Owyhee Canyonlands

The Wilderness Society has worked for eight years to protect the spectacular Owyhee Canyonlands. Now we’re working with local partners to fulfill our conservation commitments.

In 2009, we helped permanently protect the high deserts and life-giving rivers of the Owyhee Canyonlands. We are still working today to develop science-based management plans to ensure the Owyhee Canyonlands remain healthy and thriving.

Why Owyhee Canyonlands

The Owyhee Canyonlands is like no other area in the U.S. and well deserving of strong permanent protection.

We worked for eight years to get permanent protection of the Owyhee and its spectacular canyonlands. Now we’re working to ensure those safeguards stay put.

Work we’re doing

We worked for eight years to get permanent protection of the Owyhee and its spectacular canyonlands. Now we’re working to ensure those safeguards stay put. 

Our Partners

For over a decade, we have worked with groups of ranchers, conservation professionals, agricultural interests, sportsmen, outfitters and guides to care for the Owyhee Canyonlands.   

  • Michael Reinemer

    Strayed will receive the We Are the Wild Inspiration Award, which recognizes a person who embodies the spirit of wilderness and its transformative power.

    Jamie Williams, president of The Wilderness Society, said, “In this 50th anniversary year of the Wilderness Act, we present this award to underscore the importance of inspiring people to discover and care for our wild lands. Today we honor Cheryl Strayed for her remarkable story and for inspiring new generations to experience wilderness, which forms the backbone of the American spirit.”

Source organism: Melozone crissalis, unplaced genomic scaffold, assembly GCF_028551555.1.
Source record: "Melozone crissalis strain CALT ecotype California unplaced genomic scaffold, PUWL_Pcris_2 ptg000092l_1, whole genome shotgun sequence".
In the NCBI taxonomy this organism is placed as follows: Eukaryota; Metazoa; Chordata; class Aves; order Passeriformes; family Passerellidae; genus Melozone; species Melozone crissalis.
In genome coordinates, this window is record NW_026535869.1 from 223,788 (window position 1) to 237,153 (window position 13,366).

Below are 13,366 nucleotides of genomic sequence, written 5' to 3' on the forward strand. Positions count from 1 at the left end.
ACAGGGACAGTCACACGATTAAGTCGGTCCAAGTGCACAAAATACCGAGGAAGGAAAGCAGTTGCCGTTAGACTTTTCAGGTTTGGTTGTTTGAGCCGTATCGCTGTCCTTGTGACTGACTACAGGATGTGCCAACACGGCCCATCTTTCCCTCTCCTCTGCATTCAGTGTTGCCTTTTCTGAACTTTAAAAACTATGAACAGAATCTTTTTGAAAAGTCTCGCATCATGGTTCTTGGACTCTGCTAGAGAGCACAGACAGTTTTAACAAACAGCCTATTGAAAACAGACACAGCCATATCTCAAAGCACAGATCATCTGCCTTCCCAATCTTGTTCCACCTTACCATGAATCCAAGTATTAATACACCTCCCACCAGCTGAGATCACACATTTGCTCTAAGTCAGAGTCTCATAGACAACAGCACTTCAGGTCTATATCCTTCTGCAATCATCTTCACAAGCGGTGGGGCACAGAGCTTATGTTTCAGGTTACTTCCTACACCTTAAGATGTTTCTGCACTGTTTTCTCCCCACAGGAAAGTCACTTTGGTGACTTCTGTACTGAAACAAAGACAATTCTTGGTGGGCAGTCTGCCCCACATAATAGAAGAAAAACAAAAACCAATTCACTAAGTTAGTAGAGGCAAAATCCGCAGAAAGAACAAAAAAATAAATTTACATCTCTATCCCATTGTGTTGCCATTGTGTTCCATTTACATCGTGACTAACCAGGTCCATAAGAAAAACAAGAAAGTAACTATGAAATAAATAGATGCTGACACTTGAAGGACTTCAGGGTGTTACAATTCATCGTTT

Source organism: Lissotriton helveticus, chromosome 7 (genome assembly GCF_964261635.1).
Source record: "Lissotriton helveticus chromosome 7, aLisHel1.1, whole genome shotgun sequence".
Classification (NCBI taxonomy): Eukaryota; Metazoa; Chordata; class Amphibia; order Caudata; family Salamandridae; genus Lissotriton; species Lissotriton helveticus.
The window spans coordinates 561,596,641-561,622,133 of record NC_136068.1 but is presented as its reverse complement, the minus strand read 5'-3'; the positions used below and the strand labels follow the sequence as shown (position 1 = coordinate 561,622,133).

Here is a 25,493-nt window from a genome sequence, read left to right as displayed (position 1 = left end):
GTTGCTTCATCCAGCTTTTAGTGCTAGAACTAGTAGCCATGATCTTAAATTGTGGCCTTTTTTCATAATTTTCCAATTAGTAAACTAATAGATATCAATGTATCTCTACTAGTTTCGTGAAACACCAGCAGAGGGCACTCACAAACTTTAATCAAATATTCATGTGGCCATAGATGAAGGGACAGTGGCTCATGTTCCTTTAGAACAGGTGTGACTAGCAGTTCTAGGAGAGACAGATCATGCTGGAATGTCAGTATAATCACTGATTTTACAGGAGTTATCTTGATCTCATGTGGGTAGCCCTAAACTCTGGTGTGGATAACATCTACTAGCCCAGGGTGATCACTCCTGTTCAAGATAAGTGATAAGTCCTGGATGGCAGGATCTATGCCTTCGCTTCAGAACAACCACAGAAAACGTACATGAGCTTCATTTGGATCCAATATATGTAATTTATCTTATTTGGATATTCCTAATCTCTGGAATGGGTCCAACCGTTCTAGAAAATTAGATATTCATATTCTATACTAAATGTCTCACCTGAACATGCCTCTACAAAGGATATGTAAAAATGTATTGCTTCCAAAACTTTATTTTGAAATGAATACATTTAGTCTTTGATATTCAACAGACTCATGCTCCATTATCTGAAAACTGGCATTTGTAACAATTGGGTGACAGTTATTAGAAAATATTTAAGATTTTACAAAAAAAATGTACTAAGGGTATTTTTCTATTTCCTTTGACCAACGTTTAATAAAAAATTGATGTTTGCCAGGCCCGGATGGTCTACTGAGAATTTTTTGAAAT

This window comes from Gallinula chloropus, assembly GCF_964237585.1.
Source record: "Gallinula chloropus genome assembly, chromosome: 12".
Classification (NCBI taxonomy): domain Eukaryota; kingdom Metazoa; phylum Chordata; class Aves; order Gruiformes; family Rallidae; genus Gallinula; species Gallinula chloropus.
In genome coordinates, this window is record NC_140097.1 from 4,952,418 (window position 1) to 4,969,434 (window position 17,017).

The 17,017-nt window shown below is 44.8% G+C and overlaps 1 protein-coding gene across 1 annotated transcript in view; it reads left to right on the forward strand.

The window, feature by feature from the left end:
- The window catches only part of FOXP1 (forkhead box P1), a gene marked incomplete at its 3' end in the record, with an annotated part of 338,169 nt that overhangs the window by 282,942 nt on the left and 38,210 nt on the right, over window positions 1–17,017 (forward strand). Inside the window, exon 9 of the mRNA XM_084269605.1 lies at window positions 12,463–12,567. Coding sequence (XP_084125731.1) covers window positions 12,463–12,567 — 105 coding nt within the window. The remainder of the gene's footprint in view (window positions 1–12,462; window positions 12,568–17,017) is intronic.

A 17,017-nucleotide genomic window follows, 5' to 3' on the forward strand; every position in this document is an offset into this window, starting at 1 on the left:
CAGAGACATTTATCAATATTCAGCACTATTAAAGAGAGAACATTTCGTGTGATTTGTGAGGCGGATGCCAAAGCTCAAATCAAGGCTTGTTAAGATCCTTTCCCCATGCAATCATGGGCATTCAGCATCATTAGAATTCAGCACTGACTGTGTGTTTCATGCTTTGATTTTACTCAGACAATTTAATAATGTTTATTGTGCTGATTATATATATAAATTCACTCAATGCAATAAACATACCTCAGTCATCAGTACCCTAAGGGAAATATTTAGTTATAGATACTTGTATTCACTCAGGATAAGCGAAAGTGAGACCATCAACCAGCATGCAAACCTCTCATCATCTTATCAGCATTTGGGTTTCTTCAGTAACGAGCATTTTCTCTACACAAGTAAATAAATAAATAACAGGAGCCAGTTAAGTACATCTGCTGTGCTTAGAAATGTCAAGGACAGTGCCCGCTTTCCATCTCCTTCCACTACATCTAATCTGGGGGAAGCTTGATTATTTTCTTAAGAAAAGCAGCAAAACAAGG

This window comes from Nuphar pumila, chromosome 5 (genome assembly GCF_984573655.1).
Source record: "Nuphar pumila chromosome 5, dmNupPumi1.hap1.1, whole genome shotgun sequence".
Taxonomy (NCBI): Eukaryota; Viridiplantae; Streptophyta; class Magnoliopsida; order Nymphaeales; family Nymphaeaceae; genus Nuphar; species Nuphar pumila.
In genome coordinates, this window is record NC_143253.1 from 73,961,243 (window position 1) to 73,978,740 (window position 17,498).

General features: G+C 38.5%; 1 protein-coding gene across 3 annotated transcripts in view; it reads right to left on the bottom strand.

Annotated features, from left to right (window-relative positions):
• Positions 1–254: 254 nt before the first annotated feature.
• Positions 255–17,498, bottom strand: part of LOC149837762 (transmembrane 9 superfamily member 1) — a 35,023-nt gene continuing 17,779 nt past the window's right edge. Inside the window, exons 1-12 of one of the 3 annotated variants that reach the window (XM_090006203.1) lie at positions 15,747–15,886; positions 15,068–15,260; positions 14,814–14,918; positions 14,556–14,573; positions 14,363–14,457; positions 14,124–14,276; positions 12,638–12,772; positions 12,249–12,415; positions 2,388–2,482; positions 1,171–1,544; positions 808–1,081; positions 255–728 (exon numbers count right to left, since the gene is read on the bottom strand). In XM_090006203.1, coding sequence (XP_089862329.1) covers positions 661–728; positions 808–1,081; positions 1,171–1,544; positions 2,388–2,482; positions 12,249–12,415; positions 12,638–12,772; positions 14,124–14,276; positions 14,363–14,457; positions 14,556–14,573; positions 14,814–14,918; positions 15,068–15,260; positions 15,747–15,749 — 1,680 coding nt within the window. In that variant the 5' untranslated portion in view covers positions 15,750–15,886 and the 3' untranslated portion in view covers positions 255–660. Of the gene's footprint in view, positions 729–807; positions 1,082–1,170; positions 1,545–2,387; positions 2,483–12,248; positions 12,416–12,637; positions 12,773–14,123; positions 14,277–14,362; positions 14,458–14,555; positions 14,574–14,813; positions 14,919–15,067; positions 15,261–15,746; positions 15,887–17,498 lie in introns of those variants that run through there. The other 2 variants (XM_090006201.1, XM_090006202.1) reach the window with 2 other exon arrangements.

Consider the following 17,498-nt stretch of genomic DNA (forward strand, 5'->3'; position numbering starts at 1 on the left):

• Michael Reinemer

    President Obama will use his executive authority to create the San Gabriel Mountains National Monument, an action that will improve outdoor recreation, safeguard vital water supplies and protect wildlife in the backyard of Los Angeles – the nation’s most populous county.

  • Michael Reinemer

    The Wilderness Society applauds the Obama Administration for advancing bipartisan efforts to further protect ocean ecosystems and their scientific value by using the Antiquities Act to expand the Pacific Remote Islands Marine National Monument, an undisturbed island and atoll chain located 1,000 miles southwest of Hawaii. The proclamation builds on the approximately 83,000 square-mile national monument initially designated by President George W. Bush in 2009.